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The config file is traditionally called matplc.conf (though you can give it any name you like). It determines what modules are running and any tuning parameters the modules require as well as configuring the MatPLC core, its global memory map and the like.

As such, the matplc.conf file is effectively the `main' file in any installation: all options and settings are either in this file, or in some file it specifies.

The Configuration Editor will be the easiest way to create and edit matplc.conf, once it is finished. For now, you will still have to do at least some editing with a text editor.


There's an example config file in the Appendix. It may be useful to refer to it while reading this section.


The config file is read line by line: for the most part, each line is interpreted separately, without regard to what's on the previous or following lines, with the exception of sections.

Lines that begin with # are comments, and are ignored. Comments may also be placed on the end of a line. To put a # into a value, enclose the whole value with quote marks, "

Quote marks may generally be used to enclose things that otherwise wouldn't be allowed in a value, like spaces or similar. Quotes may be included as \" and backslashes must then be \\

First line

We plan that in the future it'll be possible to make the config files executable scripts. This will be indicated on the first line with the usual #! magic. As far as the MatPLC itself is concerned, that's just a comment.


The config is divided into sections. There are two kinds of section names: one is simply prescribed, at present there's only one of those, named PLC. In addition, when a module is started, it is always given a name, and this name is used as the config section to retrieve all settings. In this way, two modules of the same kind (for instance two Modbus modules, to run on different serial ports) can be started at once without interfering with one another by giving them different names.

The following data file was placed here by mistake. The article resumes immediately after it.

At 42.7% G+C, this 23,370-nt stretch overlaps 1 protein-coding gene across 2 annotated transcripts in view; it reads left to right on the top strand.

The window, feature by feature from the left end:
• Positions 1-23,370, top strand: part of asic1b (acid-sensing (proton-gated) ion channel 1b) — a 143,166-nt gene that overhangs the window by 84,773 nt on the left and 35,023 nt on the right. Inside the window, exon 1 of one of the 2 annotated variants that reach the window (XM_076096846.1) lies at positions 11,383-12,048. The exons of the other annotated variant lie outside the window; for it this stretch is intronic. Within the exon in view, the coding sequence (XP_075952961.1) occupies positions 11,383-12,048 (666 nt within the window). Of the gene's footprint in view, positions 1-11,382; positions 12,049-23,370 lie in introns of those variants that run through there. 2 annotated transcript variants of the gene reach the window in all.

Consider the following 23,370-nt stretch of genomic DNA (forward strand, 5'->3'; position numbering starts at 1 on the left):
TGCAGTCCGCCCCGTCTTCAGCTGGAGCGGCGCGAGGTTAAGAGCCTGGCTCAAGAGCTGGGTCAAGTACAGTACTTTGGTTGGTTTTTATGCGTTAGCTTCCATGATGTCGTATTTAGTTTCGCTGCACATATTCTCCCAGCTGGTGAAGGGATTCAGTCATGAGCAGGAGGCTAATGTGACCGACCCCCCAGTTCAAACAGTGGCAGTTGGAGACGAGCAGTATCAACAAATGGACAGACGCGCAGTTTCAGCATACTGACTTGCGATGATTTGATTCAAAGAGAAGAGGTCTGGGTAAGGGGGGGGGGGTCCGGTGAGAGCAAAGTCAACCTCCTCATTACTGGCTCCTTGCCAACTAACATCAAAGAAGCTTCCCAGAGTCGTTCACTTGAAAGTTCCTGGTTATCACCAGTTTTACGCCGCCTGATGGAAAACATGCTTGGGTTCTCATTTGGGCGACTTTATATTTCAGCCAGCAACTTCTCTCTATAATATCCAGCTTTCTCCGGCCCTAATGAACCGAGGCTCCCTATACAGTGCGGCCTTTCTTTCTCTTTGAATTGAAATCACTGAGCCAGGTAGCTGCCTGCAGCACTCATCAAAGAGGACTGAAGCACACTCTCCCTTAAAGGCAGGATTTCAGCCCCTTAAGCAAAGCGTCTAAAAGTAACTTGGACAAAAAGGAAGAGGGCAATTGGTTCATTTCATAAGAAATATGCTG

Sections are indicated in two ways:

Sections may be freely switched throughout the config files; the MatPLC sorts them out as it reads it from disk.

Single values

Single values are set in the config using the syntax:
name = value
In each section, each setting can only be given once, because it doesn't make sense to have two different settings for the same option. (Technically, it can be repeated, but only if they all have exactly the same value.)


Multiple values, known as "tables", are set using the syntax:
name value value...
name value value...
These may be interspersed with other settings and tables, even in separate pieces of a section or different files. When the config is read in, all the pieces of each table are joined together exactly as though it was given in one place.

Note that the first value in each row must start with an alphanumeric; if you need to start it with a punctuation symbol, enclose it in quotes. This is because the MatPLC needs to be able to distinguish tables from single values and so on.

File inclusion

Other files may be included in the config using the syntax
*include filename
This allows one to separate the config into various logical pieces, for instance by module, or to have various configurations of options with common pieces being in common files.

The included files may themselves *include others, and so on. Even circular *includes are supported and handled sensibly: each file will only be read once. Shell expansion is also done, so filename may include wildcards, environment variable substitution, and so on (however, backticks are not allowed).

Sections do not continue from one file to another: each file must take care of its own sections. In effect, this basically means that each file must start with a [section] header, possibly after some comments.


$Date: 2004/12/28 05:32:10 $